Hematologic

It has been suggested that phenytoin causes a reduction in folic acid levels, predisposing patients to megaloblastic anemia. Folic acid is presented in foods as polyglutamate, which is then converted into monoglutamates by intestinal conjugase. Phenytoin acts by inhibiting this enzyme therefore causing folate deficiency.[4]

Teratogenicity

Phenytoin is a known teratogen. The syndrome consists of craniofacial anomalies (broad nasal bridge, cleft lip and palate, microcephaly) and a mild form of mental retardation (average IQ=71).[5] This syndrome resembles the well-described Fetal Alcohol Syndrome[6] and has also been called the "fetal hydantoin syndrome."

{Citation needed|date=February 2007}} Data now being collected by the Epilepsy and Antiepileptic Drug Pregnancy Registry may one day answer this question definitively.

Some recommend avoiding polytherapy and maintaining the minimal dose possible during pregnancy, but acknowledge that current data do not provide clear answers.[7]

Carcinogenicity

There is no good evidence that phenytoin is a human carcinogen.[8] [9]

Gingival

Phenytoin has been associated with drug induced gingival enlargement (hyperplasia) in the oral cavity probably due to above mentioned folate defiency. Plasma concentrations needed to induce gingival lesions has not been clearly defined. Effects consist of the following: bleeding upon probing, increased gingival exudate, pronounced gingival inflammatory response to plaque levels, associated in some instances with bone loss but without tooth detachment.

Suicide risk

Following almost 200 studies of 11 anti-seizure drugs, the FDA has also warned of an increased suicide risk for any patients treated with certain anti-seizure drugs. The study of 44,000 patients found that patients whose epilepsy is treated with drugs face about twice the risk of suicidal thoughts compared to placebo-takers. Although phenytoin was not named in the study, the FDA announced that it expected the risk applied to every epilepsy drug.[10]

In autoimmune disease

Phenytoin has been known to cause drug-induced lupus.[11]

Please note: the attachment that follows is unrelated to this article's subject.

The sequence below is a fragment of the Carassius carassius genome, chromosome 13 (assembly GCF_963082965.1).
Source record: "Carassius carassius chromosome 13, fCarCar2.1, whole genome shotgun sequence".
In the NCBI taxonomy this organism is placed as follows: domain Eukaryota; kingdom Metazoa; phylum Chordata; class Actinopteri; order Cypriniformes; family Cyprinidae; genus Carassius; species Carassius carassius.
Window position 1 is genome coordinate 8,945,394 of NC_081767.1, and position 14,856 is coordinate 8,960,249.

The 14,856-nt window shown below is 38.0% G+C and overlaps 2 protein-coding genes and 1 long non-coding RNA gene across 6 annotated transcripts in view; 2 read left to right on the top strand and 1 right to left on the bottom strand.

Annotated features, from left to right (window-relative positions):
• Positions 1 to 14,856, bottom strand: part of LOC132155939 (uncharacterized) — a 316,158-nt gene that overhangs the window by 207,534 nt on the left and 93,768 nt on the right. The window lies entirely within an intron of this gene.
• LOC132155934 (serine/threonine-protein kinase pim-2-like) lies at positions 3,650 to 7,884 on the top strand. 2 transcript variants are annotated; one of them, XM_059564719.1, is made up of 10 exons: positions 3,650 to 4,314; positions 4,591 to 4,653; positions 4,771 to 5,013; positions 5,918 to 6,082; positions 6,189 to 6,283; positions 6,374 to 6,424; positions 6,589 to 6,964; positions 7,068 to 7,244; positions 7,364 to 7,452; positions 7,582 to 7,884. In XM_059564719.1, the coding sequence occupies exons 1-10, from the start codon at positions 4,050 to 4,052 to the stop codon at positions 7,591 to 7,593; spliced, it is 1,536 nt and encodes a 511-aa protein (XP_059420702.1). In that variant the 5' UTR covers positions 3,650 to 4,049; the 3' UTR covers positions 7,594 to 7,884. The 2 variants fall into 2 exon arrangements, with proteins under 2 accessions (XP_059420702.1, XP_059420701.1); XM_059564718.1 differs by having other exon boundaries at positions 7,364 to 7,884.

Phenytoin therapy has been linked to the life-threatening skin reactions Stevens-Johnson syndrome (SJS) and toxic epidermal necrolysis (TEN). These conditions are significantly more common in patients with a particular HLA-B allele, HLA-B*1502.[12] This allele occurs almost exclusively in patients with ancestry across broad areas of Asia, including South Asian Indians.

See also

References

  1. ^ Balaji S (October 2004). "Medical therapy for sudden death". Pediatr. Clin. North Am. 51 (5): 1379–87. doi:10.1016/j.pcl.2004.04.002. PMID 15331289. http://linkinghub.elsevier.com/retrieve/pii/S0031395504000513. 
  2. ^ Goodman and Gilman's Pharmacological Basis of Therapeutics, 10th ed. (New York: McGraw-Hill, 2001).
  3. ^ Dreyfus, Jack (1998). A Remarkable Medicine Has Been Overlooked: Including an Autobiography and the Clinical Section of the Broad Range of Use of Phenytoin. Continuum International Publishing Group. ISBN 0-8264-1069-3. 
  4. ^ Carl GF, Smith ML. (1995). Phenytoin-folate interactions: differing effects of the sodium salt and the free acid of phenytoin. http://www.ncbi.nlm.nih.gov/entrez/query.fcgi?cmd=Retrieve&db=PubMed&list_uids=1547769&dopt=Abstract.
  5. ^ Beckmann, Charles R, et al. Obstetrics and Gynecology. 4th Ed. Baltimore: Lippincott Williams & Wilkins, 2002.
  6. ^ CDC. (2004). Fetal Alcohol Syndrome: Guidelines for Referral and Diagnosis. Can be downloaded at http://www.cdc.gov/fas/faspub.htm.
  7. ^ Adab N, Tudur SC, Vinten J, Williamson P, Winterbottom J (2004). "Common antiepileptic drugs in pregnancy in women with epilepsy". Cochrane Database Syst Rev (3): CD004848. doi:10.1002/14651858.CD004848. PMID 15266543. 
  8. ^ Report on Carcinogens, Eleventh Edition (PB2005-104914, 2004) p III-216.
  9. ^ Maeda T, Sano N, Togei K, Shibata M, Izumi K, Otsuka H (1988). "Lack of carcinogenicity of phenytoin in (C57BL/6 x C3H)F1 mice". J Toxicol Environ Health 24 (1): 111–9. doi:10.1080/15287398809531144. PMID 3373561. 
  10. ^ FDA warns of risks from epilepsy drugs.. http://news.yahoo.com/s/ap/20080201/ap_on_he_me/epilepsy_drugs
  11. ^ Scheinfeld N (August 2003). "Phenytoin in cutaneous medicine: its uses, mechanisms and side effects". Dermatol. Online J. 9 (3): 6. PMID 12952753. http://dermatology.cdlib.org/93/reviews/dilantin/scheinfeld.html. 
  12. ^ Man CB, Kwan P, Baum L, et al. (May 2007). "Association between HLA-B*1502 allele and antiepileptic drug-induced cutaneous reactions in Han Chinese". Epilepsia 48 (5): 1015–8. doi:10.1111/j.1528-1167.2007.01022.x. PMID 17509004.